However, while millions of workers and their families have benefitted from the growth of flexible working, the guide warns that poorly managed workplaces can do harm more than good, often leading to long and unsocial hours.

The guide explains the various legal entitlements to paid and unpaid time off, as well as the right to request flexible working. Unions are often able to negotiate policies that go well beyond the legal minimum, with some of the most effective policies open to all staff and not just parents, the guide says.

The TUC says that many employers still base family friendly working practices on traditional notions of family. This is likely to exclude many workers such as fathers and lesbian, gay, bisexual and transgender (LGBT) people, who also have rights as parents and carers, the guide says.

TUC General Secretary Brendan Barber said: 'Unions have led the way in the long battle for more family friendly rights and it's now one of the main issues that members ask their union rep for guidance on.

'As fewer parents and carers fit the stereotypical model of the breadwinner husband with part-time working wife, it's important for union reps to be fully informed on everyone's legal entitlements.

'Our new guide should help union reps negotiate better family friendly working practices. After all, as the examples in our guide show, good policies can benefit both staff and employers alike.'

These kind of developments if pushed with good leadership will have eventual influence in shifting attitudes and breaking down gender roles.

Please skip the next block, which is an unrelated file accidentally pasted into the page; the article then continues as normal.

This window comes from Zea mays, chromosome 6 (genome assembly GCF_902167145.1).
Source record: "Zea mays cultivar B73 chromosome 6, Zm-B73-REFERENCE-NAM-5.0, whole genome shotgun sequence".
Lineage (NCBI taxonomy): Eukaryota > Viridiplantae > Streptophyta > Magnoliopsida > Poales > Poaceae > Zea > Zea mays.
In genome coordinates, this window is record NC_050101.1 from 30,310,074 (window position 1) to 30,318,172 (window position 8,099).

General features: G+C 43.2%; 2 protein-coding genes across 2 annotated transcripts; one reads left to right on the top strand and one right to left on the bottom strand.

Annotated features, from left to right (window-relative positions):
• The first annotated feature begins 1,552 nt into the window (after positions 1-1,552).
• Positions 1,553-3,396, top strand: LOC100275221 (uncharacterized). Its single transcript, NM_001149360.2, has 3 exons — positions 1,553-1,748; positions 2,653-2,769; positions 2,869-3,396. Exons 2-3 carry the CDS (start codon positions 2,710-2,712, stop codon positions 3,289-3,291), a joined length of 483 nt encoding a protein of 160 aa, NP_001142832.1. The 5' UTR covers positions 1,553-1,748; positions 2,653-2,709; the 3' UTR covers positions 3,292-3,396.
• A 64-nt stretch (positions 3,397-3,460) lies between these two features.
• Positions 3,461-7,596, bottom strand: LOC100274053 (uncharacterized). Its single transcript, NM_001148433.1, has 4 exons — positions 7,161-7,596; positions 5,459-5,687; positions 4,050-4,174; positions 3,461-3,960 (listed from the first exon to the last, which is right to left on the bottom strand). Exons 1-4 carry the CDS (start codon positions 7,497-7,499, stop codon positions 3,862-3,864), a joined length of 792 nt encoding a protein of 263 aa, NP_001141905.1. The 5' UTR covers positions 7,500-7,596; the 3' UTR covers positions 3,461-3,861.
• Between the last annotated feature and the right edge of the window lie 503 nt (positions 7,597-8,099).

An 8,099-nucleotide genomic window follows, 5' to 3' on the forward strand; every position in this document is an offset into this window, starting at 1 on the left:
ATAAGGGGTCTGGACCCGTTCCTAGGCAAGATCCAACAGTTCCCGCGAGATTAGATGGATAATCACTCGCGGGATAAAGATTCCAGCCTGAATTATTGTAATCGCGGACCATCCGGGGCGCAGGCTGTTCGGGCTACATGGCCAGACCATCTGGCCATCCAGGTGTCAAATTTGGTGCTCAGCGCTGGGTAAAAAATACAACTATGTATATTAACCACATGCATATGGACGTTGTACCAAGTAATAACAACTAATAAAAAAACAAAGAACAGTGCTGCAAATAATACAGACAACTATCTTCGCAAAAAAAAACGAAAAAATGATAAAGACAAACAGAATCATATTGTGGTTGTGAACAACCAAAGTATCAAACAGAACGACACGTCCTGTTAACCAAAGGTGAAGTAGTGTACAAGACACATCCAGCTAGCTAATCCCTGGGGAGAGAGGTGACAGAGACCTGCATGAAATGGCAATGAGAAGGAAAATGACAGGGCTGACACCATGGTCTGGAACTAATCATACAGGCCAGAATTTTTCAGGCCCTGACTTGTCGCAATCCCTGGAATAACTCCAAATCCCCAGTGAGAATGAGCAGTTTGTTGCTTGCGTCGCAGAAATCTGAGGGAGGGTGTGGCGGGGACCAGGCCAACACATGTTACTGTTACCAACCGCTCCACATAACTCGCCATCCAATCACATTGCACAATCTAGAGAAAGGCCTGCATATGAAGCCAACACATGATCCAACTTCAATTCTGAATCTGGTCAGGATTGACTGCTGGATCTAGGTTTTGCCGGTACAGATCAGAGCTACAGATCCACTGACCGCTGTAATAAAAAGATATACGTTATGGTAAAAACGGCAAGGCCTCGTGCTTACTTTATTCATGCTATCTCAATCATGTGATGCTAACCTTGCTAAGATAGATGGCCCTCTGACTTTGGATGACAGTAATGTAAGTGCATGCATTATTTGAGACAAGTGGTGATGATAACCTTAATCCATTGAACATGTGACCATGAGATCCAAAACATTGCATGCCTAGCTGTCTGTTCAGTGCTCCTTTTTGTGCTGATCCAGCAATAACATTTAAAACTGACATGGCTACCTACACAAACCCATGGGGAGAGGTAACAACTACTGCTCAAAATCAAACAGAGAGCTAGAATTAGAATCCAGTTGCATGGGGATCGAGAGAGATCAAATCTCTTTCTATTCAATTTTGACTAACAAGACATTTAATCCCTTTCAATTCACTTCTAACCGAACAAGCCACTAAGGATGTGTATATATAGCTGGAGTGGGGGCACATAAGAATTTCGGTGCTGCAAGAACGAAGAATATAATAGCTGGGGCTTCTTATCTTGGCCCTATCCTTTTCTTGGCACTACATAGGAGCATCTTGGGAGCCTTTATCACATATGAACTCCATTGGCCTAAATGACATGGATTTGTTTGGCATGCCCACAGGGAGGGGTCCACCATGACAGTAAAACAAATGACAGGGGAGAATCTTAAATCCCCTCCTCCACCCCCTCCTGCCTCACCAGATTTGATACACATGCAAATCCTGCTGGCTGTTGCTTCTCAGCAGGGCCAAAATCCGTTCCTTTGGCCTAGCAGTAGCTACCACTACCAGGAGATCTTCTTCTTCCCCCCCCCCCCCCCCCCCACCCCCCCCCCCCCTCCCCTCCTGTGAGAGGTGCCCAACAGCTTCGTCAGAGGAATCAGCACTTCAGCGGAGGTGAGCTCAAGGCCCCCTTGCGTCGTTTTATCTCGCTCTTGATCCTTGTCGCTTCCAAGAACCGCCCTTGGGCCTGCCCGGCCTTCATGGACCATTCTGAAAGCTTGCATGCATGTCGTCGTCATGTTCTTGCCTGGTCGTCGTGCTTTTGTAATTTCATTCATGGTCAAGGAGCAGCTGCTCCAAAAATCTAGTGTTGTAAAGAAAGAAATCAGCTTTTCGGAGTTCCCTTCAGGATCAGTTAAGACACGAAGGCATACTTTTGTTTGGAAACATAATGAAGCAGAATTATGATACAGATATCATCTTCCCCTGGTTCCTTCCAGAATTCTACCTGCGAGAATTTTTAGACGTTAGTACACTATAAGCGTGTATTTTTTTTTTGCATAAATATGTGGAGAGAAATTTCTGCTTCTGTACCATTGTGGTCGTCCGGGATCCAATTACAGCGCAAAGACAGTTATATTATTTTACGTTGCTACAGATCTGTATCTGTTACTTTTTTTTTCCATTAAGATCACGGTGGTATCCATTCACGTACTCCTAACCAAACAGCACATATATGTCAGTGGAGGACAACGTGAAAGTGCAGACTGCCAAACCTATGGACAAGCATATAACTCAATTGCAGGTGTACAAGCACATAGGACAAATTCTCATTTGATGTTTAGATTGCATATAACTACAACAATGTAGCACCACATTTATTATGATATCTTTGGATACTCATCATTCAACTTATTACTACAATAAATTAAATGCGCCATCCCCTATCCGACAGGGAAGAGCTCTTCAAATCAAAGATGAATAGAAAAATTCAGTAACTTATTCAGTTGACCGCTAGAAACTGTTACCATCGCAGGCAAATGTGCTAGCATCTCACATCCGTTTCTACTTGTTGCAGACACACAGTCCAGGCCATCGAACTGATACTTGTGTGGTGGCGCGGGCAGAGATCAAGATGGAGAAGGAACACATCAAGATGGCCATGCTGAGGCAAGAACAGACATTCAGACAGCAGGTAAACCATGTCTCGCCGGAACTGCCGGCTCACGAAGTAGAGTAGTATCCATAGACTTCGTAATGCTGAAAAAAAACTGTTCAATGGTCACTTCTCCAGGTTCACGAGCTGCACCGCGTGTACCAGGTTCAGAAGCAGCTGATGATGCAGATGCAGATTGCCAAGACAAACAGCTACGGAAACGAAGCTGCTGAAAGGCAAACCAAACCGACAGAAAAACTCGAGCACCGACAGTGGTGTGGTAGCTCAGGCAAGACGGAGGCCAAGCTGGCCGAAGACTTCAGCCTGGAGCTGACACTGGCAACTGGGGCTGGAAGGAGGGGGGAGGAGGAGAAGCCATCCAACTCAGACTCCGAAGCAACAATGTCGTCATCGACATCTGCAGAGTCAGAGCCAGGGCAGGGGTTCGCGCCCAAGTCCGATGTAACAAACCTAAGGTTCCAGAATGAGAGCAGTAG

by In Wales (inwales aaat eurotrib.com) on Fri Jan 29th, 2010 at 06:58:20 AM EST
[ Parent ]
How old is that historical context?  Most women have always worked and contributed economically to the upkeep of the family, except for about 15 minutes in the middle of the 20th C after WWII. What women have done has changed from era to era and place to place, but the idea that all they did was childrear, clean and cook (as opposed to primary food preparation like making cheese and butter) is an anomaly as far as I can tell.
by Colman (colman at eurotrib.com) on Fri Jan 29th, 2010 at 08:05:38 AM EST
[ Parent ]
Late 1800s and onwards. It may be an anomaly in the grand scheme of things but the narratives have proved hard to shift and reconstruct.  Ditto the construction of childhood which arguably is a Victorian invention.
by In Wales (inwales aaat eurotrib.com) on Fri Jan 29th, 2010 at 08:21:46 AM EST
[ Parent ]
Nomad:
Women (generally) emphatise more than men

classic! what one letter displaced two spaces'll do.

you're in trouble now...

;)

'The history of public debt is full of irony. It rarely follows our ideas of order and justice.' Thomas Piketty

by melo (melometa4(at)gmail.com) on Thu Jan 28th, 2010 at 12:43:03 PM EST
[ Parent ]
Women have insight, men don't.

Don't you know anything?

by afew (afew(a in a circle)eurotrib_dot_com) on Thu Jan 28th, 2010 at 06:59:32 AM EST
silly me, i thought it was because women think horizontally... or something.

'The history of public debt is full of irony. It rarely follows our ideas of order and justice.' Thomas Piketty
by melo (melometa4(at)gmail.com) on Thu Jan 28th, 2010 at 01:12:11 PM EST
[ Parent ]
Well, there seems to be the shared jittery feeling motivating against partaking in discussions like this thread which, while it may not be unique to those without Y chromosome, appears to be universal among them.

*Lunatic*, n.
One whose delusions are out of fashion.